The student leadership at Lincoln High School presented a list of 39 demands to authorities. It was the beginning of a golden age for Latino education in Los Angeles and California—right? Wrong! This is where the myth runs into reality.
The reality is that at the schools where the walkouts occurred, things have not changed that much. Dropout rates are as high, if not higher, today than they were in 1968. There have been some improvements in cultural recognition and physical sites but no real substantive changes.
Luis Torres, a leader of the walkouts and a broadcast news reporter in Los Angeles for over 25 years, even wrote in a 2008 op-ed piece in the Los Angeles Times commemorating the 40th Anniversary that the results of the walkouts were more perception than reality, “The Chicano walkout was about dignity…Forty years ago, the Los Angeles school board was the Man. Today, it is an ally with the community in the effort to improve education. We have come very far in many ways, but we have a long way to go.”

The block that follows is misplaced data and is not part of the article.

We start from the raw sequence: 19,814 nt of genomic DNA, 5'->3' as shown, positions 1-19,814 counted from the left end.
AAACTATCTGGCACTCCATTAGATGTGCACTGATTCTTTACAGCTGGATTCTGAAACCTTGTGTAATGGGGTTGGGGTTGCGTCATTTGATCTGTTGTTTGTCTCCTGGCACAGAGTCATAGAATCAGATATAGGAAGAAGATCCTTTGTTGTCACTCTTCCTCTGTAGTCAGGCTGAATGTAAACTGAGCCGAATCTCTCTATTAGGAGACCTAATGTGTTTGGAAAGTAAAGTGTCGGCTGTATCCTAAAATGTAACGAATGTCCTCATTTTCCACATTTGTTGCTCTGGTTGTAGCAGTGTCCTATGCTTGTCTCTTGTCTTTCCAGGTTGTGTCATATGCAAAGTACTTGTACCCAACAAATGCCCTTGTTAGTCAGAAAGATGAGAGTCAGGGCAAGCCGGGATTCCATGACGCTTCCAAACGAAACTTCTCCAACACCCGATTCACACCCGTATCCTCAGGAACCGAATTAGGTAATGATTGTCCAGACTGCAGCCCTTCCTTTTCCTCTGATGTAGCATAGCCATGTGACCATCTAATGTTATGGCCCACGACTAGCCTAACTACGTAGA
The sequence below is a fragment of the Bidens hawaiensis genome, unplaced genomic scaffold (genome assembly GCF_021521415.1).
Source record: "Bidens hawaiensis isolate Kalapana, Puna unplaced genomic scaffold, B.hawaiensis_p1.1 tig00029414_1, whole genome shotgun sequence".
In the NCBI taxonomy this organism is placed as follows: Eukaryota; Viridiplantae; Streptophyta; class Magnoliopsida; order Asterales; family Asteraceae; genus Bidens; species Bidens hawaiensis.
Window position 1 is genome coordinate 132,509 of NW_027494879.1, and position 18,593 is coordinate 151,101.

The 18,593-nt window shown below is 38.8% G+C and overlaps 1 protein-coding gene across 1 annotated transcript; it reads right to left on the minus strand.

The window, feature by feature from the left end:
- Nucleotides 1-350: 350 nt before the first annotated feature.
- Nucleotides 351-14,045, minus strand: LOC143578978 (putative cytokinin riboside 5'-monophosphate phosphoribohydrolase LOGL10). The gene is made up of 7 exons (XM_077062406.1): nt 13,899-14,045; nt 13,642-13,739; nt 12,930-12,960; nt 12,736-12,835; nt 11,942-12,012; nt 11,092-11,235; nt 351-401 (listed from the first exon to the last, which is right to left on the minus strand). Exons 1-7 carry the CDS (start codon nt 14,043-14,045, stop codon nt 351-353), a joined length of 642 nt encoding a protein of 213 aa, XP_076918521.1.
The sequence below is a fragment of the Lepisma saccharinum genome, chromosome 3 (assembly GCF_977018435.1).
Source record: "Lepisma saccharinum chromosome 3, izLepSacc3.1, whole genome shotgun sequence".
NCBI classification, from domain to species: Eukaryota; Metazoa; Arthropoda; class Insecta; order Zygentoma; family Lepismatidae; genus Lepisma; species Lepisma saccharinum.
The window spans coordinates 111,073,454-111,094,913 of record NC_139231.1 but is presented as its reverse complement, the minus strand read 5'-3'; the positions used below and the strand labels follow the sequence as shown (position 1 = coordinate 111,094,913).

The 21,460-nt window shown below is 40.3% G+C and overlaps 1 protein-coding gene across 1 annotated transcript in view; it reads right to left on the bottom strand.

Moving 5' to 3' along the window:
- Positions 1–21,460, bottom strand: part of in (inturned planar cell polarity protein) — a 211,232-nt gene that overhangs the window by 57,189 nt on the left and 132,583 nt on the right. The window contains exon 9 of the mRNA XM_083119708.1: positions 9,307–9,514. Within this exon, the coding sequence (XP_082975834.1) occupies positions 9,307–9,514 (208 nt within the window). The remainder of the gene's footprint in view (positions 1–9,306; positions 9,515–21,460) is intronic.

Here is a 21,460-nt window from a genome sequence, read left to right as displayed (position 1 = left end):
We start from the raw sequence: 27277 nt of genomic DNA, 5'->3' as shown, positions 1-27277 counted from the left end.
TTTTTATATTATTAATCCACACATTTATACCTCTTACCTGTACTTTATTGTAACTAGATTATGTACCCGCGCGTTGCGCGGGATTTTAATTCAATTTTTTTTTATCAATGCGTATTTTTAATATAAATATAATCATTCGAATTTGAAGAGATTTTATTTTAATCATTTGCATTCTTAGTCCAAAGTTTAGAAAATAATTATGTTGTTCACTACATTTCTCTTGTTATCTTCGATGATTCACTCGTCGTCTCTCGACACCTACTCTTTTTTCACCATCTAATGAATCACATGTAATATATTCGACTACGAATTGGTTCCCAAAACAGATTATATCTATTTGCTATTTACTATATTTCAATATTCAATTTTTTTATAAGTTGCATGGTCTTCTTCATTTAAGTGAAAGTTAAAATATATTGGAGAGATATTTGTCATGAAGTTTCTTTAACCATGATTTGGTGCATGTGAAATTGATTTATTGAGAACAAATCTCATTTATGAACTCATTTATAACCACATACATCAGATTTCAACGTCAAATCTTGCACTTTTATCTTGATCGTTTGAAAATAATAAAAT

Looking at the Los Angeles School District State of the Schools Report, the LAUSD Performance Meter 2011-12, there is a long way to go. Latinos have about a 57% graduation, among English Learners that figure is less than 40%.
The basic reality is that while there have been cosmetic improvements in curriculum and programs, physical facilities, and cultural respect and toleration, the main purpose and results of the Los Angeles education system—graduating Latinos who are ready for college and for leadership positions at the local, state and federal level—have not changed significantly in the 45 years since the walkouts. Some of the individuals involved went on to brighter and better things, but most did not. College attendance and the higher paying jobs, that come with higher education, is still the exception rather than the rule.
There is nothing to suggest that the intended legacy of student walkouts will be achieved anytime soon. This goes not only for Los Angeles but for every urban school district in the United States with a sizable Latino component.
By Being Latino Contributor, Jeffery Cassity. Jeffery is a mostly socially-liberal, fiscally-conservative Anglo male who is involved in his local Hispanic community as the widower of a 1st generation Mexican-American woman and his active, some would say hyperactive, membership in the local Council of the League of Latin American Citizens (LULAC).